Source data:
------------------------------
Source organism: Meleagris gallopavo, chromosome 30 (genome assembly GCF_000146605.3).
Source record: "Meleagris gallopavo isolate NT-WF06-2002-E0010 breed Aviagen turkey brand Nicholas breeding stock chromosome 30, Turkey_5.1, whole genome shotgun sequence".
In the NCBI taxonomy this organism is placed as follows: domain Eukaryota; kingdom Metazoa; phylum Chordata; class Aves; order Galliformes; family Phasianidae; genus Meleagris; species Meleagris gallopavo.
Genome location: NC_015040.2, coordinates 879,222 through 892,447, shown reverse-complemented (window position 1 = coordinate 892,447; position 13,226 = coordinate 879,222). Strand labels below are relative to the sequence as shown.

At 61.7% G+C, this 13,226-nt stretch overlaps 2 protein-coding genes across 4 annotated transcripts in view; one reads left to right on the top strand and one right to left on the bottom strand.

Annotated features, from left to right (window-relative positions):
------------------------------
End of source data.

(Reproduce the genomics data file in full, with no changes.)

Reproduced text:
Source organism: Meleagris gallopavo, chromosome 30 (genome assembly GCF_000146605.3).
Source record: "Meleagris gallopavo isolate NT-WF06-2002-E0010 breed Aviagen turkey brand Nicholas breeding stock chromosome 30, Turkey_5.1, whole genome shotgun sequence".
In the NCBI taxonomy this organism is placed as follows: domain Eukaryota; kingdom Metazoa; phylum Chordata; class Aves; order Galliformes; family Phasianidae; genus Meleagris; species Meleagris gallopavo.
Genome location: NC_015040.2, coordinates 879,222 through 892,447, shown reverse-complemented (window position 1 = coordinate 892,447; position 13,226 = coordinate 879,222). Strand labels below are relative to the sequence as shown.

At 61.7% G+C, this 13,226-nt stretch overlaps 2 protein-coding genes across 4 annotated transcripts in view; one reads left to right on the top strand and one right to left on the bottom strand.

Annotated features, from left to right (window-relative positions):